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External Affairs

Amidst Global Rush, India Hopes For 'Stable' Supply of PPE, Ventilators From China

India has, tellingly, cautiously refrained from placing any blame on Beijing for its handling of the initial outbreak.

New Delhi: India is hoping that a “stable and orderly” process of procurement of personal protective equipment and ventilators from China is followed on an “immediate priority” basis. Indian ambassador to Beijing Vikram Misri said this at an interview.

India’s reference to a “stable” supply us significant, as it comes in the background of reports of various countries outbidding each other in trying to buy critical medical equipment from China. The Chinese are now in a position to supply to the rest of the world, since Beijing has claimed that the outbreak has been contained and the curve has been ‘flattened’.

Also read: As Wuhan’s Lockdown Ends, Another Begins as Coronavirus Cases Rise in Suifenhe City

In an interview to China’s state-run television network, CGTN, the Indian envoy said that his current job profile entirely consisted of procuring ventilators and PPE kits for health workers.


“In the present case…what we are doing is that we are commercially procuring a lot of equipment from wherever it is available. China is a country where a lot of this is available. You are one of the largest manufacturer of PPE and ventilators and other such equipment. So, I think the immediate priority would be for us to be able to source these in a stable and orderly manner from here,” he said in the interview broadcast on April 7.

There has been a global rush to procure ventilators and PPE kits from China, which has led to complaints that some countries were taking advantage of their bigger economy.

Last week, the Brazil health minister Luis Henrique Mandetta had claimed that Chinese suppliers had not honoured their contracts after US government sent more than 20 cargo planes to buy the same products. The US has denied the allegations of hijacking Brazil’s medical purchase from China.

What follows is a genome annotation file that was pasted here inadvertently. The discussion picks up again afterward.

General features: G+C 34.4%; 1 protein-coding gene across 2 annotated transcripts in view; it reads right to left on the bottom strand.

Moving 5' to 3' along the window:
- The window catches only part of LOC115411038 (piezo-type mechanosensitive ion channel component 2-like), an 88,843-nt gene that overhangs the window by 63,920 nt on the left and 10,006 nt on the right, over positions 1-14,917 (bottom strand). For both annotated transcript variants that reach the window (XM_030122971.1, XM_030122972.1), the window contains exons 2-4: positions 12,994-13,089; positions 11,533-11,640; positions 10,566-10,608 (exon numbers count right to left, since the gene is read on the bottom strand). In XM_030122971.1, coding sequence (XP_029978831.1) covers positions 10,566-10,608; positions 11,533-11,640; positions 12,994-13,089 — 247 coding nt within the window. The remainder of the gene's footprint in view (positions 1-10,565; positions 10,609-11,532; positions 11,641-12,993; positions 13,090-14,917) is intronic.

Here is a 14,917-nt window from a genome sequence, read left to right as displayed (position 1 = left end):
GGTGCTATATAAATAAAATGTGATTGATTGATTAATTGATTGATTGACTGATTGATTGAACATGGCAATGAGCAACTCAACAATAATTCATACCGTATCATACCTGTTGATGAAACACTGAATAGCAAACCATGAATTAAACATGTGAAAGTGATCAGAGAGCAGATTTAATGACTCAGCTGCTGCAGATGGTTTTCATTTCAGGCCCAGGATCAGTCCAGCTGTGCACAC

As per Indian government’s last known figures, the South Asian giant currently has 3.34 lakh PPE units, 14,000 ventilators and 11.95 lakh N-95 masks.

There is no clear public data on the gap between current resources and actual requirement, but officials have said that there is a big shortage in these categories of medical equipment.

Also read: Coronavirus: China Calls on India to Lift Restrictions, Normalise Movement of Trade and People

In his interview, Misri reminded that India had flown in 16 tonnes of medical assistance to Wuhan in one of its aircraft which was evacuating Indian nationals from the epicentre of the outbreak.

The Indian envoy stated that currently his schedule “was consumed entirely” in scrambling to procure items from China.

“We are pre-occupied, 100%, in meeting the needs of our medical community. That entails that a lot of procurements be made from China, of various kinds of testing kits, PPE kits, of ventilators. This keeps us busy in terms of engagement not only with the Chinese government but also with a very, very large number of companies,” he said.


While the Indian government has been careful not to make any adverse statement on China’s initial handling of the pandemic, sections of Indian media and the online space, which are largely pro-government, have been leading the vanguard calling for a strong pushback to Beijing, mirroring the narrative in Washington.

It is highly unlikely that Indian government will take a public position on asking for accountability from Beijing at this juncture, especially since it cannot rock relations while it looks to buy crucial protective gear and medical devices from China. But, even after the ‘peak’ of the pandemic wanes, New Delhi may not be as vocal as Washington, especially since India does not have the advantage that the US has – that of not sharing a border with China. 

Prime Minister Narendra Modi has also given relations with China a special position in his foreign policy platform, projecting a personal chemistry with Chinese president Xi Jinping through the two informal summits.

The Indian ambassador also advocated the need to put aside differences in order to have a global response against the coronavirus outbreak. “The enemy here is not an individual country or a group of countries. It is the virus that doesn’t discriminate,” he said.

This year, India and China were supposed to have held a series of 70 events to mark the 70 years of diplomatic relations. But, the COVID-19 pandemic has upended plans.

“There is some time to go till we can be certain about when we can actually plan something and start inviting people to it. That necessarily impacts the India-China calendar,” said Misri.